The fact is, I don't even read license agreements anymore. I don't care what they say. I know the difference between Right and Wrong, Fair To The Developer and Unfair, and so on, and I will always Do The Right Thing regardless of what a license agreement does or does not say.

    This is reasonable, for the same reasons that my not walking around with a copy of the Ten Commandments to be consulted everytime I do something also is reasonable. That is, in neither case do I need An Agreement From On High to tell me what I may and may not do.

    Now you might say "Wait a minute. Not every culture accepts the Ten Commandments." That's true but irrelevant. The culture I grew up in, the culture I operate in, and the culture in which I made the purchase of WhizBang, DOES recognize the validity of the Ten Commandments, albeit implicitly. (Well, eight of them I suppose.)

    It's like the Social Contract. Nobody gave it to you in writing to sign. By virtue of your having been born into your society and not having left it, you have agreed to be bound by its terms. You have also agreed not to commit Crimes Against Humanity, and even if somebody shoved a paper in front of you and demanded that you agree in writing to kill ten Rastafarians, you not only are not required to do it, the unwritten and unsigned Social Contract forbids you to do it.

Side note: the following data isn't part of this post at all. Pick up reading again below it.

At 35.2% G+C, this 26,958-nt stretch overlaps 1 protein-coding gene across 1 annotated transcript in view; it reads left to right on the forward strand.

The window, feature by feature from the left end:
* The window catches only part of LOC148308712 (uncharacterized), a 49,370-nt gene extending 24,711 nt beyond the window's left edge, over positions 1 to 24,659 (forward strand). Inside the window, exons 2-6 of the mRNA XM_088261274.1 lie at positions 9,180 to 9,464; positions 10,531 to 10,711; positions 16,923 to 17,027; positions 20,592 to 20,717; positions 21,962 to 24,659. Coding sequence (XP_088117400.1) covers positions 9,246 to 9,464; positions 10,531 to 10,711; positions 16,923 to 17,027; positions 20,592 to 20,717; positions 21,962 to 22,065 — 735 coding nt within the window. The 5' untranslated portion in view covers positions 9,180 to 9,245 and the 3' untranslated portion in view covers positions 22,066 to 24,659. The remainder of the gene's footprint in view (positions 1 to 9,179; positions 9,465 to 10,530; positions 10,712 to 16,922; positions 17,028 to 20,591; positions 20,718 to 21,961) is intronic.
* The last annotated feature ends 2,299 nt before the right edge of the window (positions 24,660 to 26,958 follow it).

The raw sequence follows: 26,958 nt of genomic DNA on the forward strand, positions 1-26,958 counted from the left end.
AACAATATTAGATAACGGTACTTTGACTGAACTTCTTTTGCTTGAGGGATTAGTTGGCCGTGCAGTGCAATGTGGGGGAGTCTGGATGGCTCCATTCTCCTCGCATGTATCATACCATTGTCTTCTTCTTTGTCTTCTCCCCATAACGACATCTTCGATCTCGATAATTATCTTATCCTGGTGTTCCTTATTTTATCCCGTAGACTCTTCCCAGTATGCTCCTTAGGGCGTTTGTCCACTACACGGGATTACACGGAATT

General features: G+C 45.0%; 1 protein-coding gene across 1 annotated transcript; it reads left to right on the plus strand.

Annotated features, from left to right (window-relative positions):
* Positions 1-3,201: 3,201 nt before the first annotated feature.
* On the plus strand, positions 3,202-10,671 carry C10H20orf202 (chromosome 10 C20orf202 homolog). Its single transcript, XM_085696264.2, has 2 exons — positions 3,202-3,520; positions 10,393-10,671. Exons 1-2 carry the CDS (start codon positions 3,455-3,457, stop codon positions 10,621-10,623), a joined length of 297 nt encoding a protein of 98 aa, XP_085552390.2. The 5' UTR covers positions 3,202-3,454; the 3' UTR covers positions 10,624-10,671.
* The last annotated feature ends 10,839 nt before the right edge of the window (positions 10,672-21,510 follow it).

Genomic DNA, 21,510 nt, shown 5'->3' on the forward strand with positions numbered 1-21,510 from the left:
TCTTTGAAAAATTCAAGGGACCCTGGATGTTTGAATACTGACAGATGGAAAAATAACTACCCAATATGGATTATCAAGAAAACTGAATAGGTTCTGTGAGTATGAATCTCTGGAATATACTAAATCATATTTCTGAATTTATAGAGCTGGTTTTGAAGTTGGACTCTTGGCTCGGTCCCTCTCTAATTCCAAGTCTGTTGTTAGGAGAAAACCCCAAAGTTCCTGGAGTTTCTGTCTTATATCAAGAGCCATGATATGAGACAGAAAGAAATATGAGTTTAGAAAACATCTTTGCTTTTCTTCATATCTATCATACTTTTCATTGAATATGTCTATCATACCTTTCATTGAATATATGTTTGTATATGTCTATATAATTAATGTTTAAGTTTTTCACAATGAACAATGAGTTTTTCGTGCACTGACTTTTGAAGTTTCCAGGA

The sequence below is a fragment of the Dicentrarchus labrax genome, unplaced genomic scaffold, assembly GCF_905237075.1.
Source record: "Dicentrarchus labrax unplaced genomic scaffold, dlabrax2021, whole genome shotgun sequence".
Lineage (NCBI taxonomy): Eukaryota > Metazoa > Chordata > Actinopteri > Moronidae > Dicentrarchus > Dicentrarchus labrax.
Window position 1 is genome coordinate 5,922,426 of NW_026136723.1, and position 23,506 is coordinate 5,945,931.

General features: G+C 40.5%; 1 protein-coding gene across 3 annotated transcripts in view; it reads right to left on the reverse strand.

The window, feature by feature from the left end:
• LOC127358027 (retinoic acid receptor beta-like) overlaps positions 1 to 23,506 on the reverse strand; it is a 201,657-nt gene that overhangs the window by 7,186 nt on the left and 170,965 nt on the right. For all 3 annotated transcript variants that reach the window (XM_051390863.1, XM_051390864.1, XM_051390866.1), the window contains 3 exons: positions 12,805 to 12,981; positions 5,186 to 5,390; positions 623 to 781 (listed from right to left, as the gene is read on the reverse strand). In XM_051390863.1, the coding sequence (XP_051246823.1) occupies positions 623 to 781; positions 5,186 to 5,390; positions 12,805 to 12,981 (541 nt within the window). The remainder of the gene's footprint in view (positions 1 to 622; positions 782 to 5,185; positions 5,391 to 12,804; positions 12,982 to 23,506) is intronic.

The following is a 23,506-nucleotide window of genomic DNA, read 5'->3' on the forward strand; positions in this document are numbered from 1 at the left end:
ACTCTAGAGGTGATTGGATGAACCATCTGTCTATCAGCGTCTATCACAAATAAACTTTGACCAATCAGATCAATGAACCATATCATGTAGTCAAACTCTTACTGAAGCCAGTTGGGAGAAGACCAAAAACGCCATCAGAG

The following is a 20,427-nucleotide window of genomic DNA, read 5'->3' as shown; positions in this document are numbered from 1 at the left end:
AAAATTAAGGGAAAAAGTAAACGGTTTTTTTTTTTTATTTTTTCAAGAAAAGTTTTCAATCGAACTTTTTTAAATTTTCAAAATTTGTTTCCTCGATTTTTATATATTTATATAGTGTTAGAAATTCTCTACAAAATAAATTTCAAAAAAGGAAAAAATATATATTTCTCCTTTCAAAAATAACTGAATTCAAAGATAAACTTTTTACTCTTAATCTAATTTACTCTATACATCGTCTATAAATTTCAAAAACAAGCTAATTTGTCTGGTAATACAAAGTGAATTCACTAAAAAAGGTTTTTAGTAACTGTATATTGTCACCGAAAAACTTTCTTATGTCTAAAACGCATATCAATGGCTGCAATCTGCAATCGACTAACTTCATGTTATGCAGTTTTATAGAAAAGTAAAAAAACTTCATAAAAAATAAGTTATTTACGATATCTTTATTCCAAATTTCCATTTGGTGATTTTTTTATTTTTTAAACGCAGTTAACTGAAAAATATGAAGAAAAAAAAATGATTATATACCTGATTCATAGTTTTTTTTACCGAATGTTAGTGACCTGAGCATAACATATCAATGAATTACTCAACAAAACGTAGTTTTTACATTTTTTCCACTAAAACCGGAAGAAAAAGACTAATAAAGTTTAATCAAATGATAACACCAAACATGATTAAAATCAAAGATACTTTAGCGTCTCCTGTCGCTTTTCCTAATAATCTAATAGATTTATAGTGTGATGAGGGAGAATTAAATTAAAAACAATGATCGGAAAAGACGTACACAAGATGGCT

Updated 09-22-2008 at 07:39 AM by xxmikexx
  4. xxmikexx's Avatar

    I in fact do own some pirated MP3 tracks -- maybe ten in all. But would I have bought these absent their having been given to me on request by a friend? (An attorney no less!)

    No, I would not have. I cite as evidence the fact that I haven't purchased any music at all in the past ten or so years.

    Furthermore, not only is what I did fair or close to it, or at least did not harm the music industry, it's probably effective advertising. You see, now that I have high quality copies of "Pick Up The Pieces" and "Cut The Cake", I may very well go get "The Best Of Average White Band", and so on.

    Is there complete 100% total justification for what I've done regarding these ten or so MP3 tracks? No. Certainly not. But then I'm not the music industry equivalent of an axe murderer either.

    Even though I may have spat into the street while I had a serious case of the flu, in contravention of City Of Lakewood ordinances, and even though I got a traffic ticket in Wheat Ridge to which I pled guilty, I'm a law abiding citizen who stands proud in front of family, community, and the readers of this thread of tig's.

    On rare occasions I'm a misdemeanent as discussed above, as are we all. But I've never been a felon, convicted or otherwise.
    Updated 09-22-2008 at 10:05 AM by xxmikexx